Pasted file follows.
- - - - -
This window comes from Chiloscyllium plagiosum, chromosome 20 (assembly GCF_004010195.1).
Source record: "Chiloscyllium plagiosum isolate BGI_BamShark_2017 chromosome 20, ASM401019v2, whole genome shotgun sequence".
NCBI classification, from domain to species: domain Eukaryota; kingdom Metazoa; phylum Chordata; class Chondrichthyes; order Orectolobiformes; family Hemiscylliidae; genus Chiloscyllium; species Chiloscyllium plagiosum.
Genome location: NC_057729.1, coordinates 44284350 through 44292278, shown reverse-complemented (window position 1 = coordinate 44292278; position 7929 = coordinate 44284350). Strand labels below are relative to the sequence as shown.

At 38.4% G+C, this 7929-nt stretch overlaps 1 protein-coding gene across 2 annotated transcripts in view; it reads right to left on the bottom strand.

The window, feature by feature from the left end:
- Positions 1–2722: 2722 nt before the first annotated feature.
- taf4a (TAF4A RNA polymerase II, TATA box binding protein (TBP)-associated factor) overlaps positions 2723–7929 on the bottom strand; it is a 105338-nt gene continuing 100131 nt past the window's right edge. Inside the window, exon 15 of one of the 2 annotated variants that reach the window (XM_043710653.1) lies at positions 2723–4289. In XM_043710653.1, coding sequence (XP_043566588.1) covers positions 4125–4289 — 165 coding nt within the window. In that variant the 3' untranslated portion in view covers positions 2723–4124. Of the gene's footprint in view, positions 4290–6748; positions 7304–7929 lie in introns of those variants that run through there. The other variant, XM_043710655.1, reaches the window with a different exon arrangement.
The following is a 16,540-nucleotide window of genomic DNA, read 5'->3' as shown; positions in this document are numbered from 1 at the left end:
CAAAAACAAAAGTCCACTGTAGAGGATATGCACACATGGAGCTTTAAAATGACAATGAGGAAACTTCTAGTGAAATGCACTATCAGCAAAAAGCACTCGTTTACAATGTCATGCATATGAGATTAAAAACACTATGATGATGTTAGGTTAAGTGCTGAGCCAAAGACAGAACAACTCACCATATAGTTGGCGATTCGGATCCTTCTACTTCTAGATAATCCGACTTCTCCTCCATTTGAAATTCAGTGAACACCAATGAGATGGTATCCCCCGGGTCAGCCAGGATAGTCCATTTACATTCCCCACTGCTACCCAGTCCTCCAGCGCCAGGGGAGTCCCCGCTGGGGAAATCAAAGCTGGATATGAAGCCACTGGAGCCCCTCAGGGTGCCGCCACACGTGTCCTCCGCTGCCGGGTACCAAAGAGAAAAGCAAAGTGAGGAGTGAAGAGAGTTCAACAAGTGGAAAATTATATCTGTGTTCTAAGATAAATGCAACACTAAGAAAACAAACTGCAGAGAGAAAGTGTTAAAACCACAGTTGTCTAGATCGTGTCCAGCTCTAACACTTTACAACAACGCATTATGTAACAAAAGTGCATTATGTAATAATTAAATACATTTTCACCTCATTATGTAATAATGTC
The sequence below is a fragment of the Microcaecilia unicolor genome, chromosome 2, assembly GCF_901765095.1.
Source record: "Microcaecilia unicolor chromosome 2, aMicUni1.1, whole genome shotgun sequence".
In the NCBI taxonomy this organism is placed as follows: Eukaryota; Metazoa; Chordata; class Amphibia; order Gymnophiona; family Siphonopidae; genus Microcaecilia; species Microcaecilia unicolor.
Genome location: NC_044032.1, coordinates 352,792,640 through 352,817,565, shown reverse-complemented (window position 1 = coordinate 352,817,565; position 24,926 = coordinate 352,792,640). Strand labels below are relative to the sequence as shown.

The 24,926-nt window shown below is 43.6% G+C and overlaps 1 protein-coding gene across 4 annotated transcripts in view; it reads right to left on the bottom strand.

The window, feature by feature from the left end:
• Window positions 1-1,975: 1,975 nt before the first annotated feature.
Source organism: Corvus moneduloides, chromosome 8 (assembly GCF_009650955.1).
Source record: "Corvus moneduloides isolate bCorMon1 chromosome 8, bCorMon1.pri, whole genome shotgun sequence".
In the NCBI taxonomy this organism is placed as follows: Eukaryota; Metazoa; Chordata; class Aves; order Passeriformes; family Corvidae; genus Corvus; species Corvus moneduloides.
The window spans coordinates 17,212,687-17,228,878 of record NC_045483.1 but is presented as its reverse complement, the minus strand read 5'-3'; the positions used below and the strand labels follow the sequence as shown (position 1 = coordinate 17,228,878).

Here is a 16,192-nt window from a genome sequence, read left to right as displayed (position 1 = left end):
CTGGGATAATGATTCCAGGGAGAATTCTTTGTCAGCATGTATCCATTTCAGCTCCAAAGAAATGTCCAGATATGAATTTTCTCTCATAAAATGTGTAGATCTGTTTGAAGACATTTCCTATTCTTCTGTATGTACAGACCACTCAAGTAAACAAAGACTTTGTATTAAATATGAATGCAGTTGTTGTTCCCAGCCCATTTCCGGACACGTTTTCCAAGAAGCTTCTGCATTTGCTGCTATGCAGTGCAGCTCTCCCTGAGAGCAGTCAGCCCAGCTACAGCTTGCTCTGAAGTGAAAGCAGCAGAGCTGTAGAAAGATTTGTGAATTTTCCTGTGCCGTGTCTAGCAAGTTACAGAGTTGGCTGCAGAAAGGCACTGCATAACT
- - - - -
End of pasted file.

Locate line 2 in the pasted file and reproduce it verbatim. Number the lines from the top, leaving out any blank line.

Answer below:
Source record: "Chiloscyllium plagiosum isolate BGI_BamShark_2017 chromosome 20, ASM401019v2, whole genome shotgun sequence".